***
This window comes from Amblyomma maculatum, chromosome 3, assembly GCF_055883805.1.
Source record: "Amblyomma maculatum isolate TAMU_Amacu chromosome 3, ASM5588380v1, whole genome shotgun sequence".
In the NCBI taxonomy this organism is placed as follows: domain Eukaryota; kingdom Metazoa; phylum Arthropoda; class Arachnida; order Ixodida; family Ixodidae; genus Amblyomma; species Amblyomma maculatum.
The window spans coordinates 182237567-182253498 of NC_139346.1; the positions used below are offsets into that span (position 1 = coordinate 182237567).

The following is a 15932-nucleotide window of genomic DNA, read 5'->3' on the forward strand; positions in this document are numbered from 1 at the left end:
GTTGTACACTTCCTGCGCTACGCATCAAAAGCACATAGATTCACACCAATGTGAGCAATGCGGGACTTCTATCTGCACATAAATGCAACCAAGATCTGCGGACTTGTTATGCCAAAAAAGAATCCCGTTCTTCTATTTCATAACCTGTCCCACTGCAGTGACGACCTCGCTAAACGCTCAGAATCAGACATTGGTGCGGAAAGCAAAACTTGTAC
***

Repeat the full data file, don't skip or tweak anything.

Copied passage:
This window comes from Amblyomma maculatum, chromosome 3, assembly GCF_055883805.1.
Source record: "Amblyomma maculatum isolate TAMU_Amacu chromosome 3, ASM5588380v1, whole genome shotgun sequence".
In the NCBI taxonomy this organism is placed as follows: domain Eukaryota; kingdom Metazoa; phylum Arthropoda; class Arachnida; order Ixodida; family Ixodidae; genus Amblyomma; species Amblyomma maculatum.
The window spans coordinates 182237567-182253498 of NC_139346.1; the positions used below are offsets into that span (position 1 = coordinate 182237567).

The following is a 15932-nucleotide window of genomic DNA, read 5'->3' on the forward strand; positions in this document are numbered from 1 at the left end:
GTTGTACACTTCCTGCGCTACGCATCAAAAGCACATAGATTCACACCAATGTGAGCAATGCGGGACTTCTATCTGCACATAAATGCAACCAAGATCTGCGGACTTGTTATGCCAAAAAAGAATCCCGTTCTTCTATTTCATAACCTGTCCCACTGCAGTGACGACCTCGCTAAACGCTCAGAATCAGACATTGGTGCGGAAAGCAAAACTTGTAC